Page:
So we beat on, boats against the current, ceaselessly into the past, so says Nick Carraway recalling Jay Gatsby’s faith in a future that will bring him his dream, Daisy Buchanan and everything she stands for. We are all Gatsby’s muse, longing for a far away ship that will carry us to our promised land.
The land is not enough, it represents the past or the present. The future is the ship on the vast ocean blue that represents our hopes and dreams.
Sitting on the porch at day’s end viewing the sun glinting off the ocean, my wife said, This is what vacations in Maine are for, and I replied, completing her thought, absolutely nothing, to sit and Think of things that matter not and mean everything.
I confess that I am torn between twin desires – I love to travel, I love to stay at home. We travel, some of us, forever seeking other places, other lives, and other like-minded souls, and yet, we always long to return home, to be alone.
As the Russian ballerina Grusinskaya (Greta Garbo) in Grand Hotel (1932) said, “I want to be alone.”
I am on this kick right now of looking for unusual things in out of the way places. You don’t have to look hard. You just have to see with your eyes and your soul. Saper vedere, Leonardo da Vinci called it. Knowing how to see, but that doesn’t seem quite right. How do we know that which we have never seen?
Sure there are many wonderful works of art adorning the great museums of the world, many grand structures that are admired, but sometimes it is the little thing in a humble place that catches the eyes and captures the spirit. A flower in a field of green, a feather floating on the water, the smile on the face of a child when you’re feeling sad. All of these things are as beautiful as the Mona Lisa hanging on a wall in the Louvre.
Let us go to Dallas.
Bishop Arts is an entertainment district in Oak Cliff, across the Trinity River from downtown Dallas. It is centered on the intersection of Bishop and Davis Streets. Thank goodness the mass retailers and chains have not yet arrived. For now it is a thriving cauldron of entrepreneurship, restaurants, bars, pie shops, boutiques, antique stores, and even a foot massage.
Changes are on the horizon. To the south a large development is going in. This may change the flavor of Bishop Arts, but one hopes not. Parking will become an issue and the homeowners who share the area with the retailers will rue the day Bishop Arts became a happening place.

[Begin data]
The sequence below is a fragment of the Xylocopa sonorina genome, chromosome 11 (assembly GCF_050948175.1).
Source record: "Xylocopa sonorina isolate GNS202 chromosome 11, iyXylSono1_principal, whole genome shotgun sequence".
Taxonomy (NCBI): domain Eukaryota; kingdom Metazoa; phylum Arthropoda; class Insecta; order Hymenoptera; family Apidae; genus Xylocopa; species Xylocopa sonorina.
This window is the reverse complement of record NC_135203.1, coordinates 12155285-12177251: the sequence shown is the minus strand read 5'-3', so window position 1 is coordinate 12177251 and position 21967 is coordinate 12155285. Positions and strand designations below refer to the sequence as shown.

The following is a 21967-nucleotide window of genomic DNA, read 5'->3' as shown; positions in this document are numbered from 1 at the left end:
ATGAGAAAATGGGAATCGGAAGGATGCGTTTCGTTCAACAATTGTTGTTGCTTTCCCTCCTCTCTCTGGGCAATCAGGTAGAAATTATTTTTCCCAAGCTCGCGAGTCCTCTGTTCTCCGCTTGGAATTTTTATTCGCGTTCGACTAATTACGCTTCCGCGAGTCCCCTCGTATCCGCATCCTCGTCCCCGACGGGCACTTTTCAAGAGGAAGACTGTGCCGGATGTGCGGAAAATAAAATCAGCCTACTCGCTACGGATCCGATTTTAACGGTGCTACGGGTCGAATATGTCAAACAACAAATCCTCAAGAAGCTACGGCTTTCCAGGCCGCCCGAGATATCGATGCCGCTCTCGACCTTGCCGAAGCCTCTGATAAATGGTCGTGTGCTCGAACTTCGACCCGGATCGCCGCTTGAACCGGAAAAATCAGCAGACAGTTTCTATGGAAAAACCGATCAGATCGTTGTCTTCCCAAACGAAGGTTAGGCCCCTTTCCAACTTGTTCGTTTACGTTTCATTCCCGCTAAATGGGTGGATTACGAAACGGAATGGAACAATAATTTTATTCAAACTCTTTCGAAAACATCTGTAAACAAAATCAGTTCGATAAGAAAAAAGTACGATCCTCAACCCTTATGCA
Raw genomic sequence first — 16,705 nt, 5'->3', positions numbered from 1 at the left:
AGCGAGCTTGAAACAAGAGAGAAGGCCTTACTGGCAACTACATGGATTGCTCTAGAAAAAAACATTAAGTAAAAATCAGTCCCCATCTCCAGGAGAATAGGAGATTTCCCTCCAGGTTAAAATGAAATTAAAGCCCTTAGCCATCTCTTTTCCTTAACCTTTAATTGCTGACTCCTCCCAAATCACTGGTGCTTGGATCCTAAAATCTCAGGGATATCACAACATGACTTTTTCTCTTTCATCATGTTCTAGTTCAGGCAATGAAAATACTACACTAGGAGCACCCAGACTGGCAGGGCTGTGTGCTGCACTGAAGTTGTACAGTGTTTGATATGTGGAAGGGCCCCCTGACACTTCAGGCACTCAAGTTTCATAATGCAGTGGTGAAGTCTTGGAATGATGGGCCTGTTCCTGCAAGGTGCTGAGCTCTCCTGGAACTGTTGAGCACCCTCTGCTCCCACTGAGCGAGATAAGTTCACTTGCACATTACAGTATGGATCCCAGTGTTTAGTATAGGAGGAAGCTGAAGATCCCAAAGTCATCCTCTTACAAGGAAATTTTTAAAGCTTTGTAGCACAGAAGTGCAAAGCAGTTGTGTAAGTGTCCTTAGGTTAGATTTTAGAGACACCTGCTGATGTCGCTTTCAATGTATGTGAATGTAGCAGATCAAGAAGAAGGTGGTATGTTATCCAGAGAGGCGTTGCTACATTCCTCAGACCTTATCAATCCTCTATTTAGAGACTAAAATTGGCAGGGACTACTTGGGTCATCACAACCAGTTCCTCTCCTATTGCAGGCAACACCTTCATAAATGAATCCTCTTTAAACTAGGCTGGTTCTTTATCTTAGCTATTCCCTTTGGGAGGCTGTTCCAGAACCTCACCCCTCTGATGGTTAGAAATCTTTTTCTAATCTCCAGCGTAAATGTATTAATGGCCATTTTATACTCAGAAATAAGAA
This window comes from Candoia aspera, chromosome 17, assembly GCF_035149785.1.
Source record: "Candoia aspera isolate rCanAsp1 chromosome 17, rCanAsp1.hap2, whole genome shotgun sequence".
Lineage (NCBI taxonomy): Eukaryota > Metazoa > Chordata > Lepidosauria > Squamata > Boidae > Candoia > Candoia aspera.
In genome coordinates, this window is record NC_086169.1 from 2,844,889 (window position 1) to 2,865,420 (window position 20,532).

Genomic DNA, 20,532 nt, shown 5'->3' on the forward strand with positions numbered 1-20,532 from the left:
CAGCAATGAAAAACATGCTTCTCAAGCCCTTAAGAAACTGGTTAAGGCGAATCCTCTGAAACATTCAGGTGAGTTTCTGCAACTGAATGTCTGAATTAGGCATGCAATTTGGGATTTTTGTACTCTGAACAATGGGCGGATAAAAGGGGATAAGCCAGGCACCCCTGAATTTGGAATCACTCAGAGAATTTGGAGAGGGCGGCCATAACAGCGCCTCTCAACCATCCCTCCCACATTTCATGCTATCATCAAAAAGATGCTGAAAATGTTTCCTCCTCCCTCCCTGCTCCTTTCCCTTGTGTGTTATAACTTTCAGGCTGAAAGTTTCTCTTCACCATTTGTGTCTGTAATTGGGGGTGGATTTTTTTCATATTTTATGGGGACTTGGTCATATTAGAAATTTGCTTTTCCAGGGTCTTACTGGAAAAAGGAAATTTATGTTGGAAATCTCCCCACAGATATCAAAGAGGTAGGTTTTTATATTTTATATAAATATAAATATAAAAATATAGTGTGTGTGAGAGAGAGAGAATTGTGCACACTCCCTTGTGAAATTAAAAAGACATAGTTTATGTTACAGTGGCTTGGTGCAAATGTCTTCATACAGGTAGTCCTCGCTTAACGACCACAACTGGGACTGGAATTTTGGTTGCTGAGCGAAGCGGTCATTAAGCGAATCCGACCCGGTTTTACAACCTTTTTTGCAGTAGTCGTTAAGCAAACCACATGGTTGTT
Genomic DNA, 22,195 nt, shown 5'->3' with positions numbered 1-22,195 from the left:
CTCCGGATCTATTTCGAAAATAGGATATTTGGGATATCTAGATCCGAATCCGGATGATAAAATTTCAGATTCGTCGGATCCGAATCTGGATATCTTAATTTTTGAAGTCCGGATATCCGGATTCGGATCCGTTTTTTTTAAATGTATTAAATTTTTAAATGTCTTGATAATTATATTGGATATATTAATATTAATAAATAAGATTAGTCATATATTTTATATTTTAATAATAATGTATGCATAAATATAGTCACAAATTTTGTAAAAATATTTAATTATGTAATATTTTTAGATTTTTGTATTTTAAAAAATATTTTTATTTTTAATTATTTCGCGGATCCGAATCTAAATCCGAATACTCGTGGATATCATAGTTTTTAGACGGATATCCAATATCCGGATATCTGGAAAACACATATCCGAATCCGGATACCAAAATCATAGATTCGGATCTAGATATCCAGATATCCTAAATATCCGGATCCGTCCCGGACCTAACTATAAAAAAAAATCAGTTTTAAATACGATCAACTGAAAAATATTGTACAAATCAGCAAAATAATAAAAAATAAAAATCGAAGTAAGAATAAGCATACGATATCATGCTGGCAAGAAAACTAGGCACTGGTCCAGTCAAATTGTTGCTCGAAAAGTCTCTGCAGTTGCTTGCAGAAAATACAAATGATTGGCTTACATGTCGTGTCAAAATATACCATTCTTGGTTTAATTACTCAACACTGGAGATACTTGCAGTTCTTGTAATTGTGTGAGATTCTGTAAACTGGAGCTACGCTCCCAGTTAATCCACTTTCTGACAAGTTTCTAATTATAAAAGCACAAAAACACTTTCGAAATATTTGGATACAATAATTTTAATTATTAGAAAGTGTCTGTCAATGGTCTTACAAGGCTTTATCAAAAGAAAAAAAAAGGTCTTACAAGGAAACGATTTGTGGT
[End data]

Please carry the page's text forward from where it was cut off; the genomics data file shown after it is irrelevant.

Across the street on the corner from the new development is an old house. It is the eye in the hurricane, a place of serenity. For the time being, it is an impressionist’s work of art, a humble place, and thing of beauty. Why someone even thought of adding a picnic table and a tire swing for passersby to enjoy.
Where do ideas come from? Who is inspired to take an old house and make it a work of art? A combination of Camille Pissaro and Henri Matisse.
Camille Pissaro (1830-1903) was one of the Impressionists, one of the oldest who came to his style late in life at the age of 54. His comment to a friend was,”my painting doesn’t catch on, not at all …” Born in St. Thomas in the Caribbean, he lived for a time in England before returning to France, the home of his father. There he painted both rural and city scenes, concentrating on the lives of ordinary people.
Blessed are they who see beauty in little things in humble places when others see nothing. Camille Pissaro
A house, destined to be torn down for redevelopment becomes a work of art. A door, an imaginary entrance to something new and different. “X’s” and “O’s” become shapes and colors filling the canvas and inspiring the viewer.
His advice to a young painter:
Don’t work bit by bit, but paint everything at once by placing tones everywhere… The eye should not be fixed on a particular point but should take in everything, while simultaneously observing the reflections that the colors produce on their surroundings. Keep everything going on an equal basis; use small brushstrokes and try to put down your perceptions immediately. Do not proceed according to rules and principles, but paint what you observe and feel.
His paintings today sell for millions.
Henri Matisse was born in 1869 in the north of France in a weaver’s cottage with a leaky roof. Like Pissarro his aim was always to discover “the essential character of things”. When the younger Matisse was introduced to Pissarro and Matisse showed him his work, he was given the advice:
“Very good my friend you are gifted. Work and don’t listen to anything anyone tells you.”
One wonders what will be in a hundred years, a span of three generations but one lifetime.
What would Elizabeth Bennet have thought of what was to come? As the second daughter of a country gentlemen of limited means and no ambition, Elizabeth could see more clearly than her four sisters. Oh, to be single and a woman of modest income in Victorian England, yet intelligent, lively, attractive and proud is a curse, for one suffers the prejudice of all those who are suitably wealthy, while less intelligent and attractive.
Then again, we are living in the present and the future is too far away. One may fret about today and the next, but not about tomorrow’s tomorrow.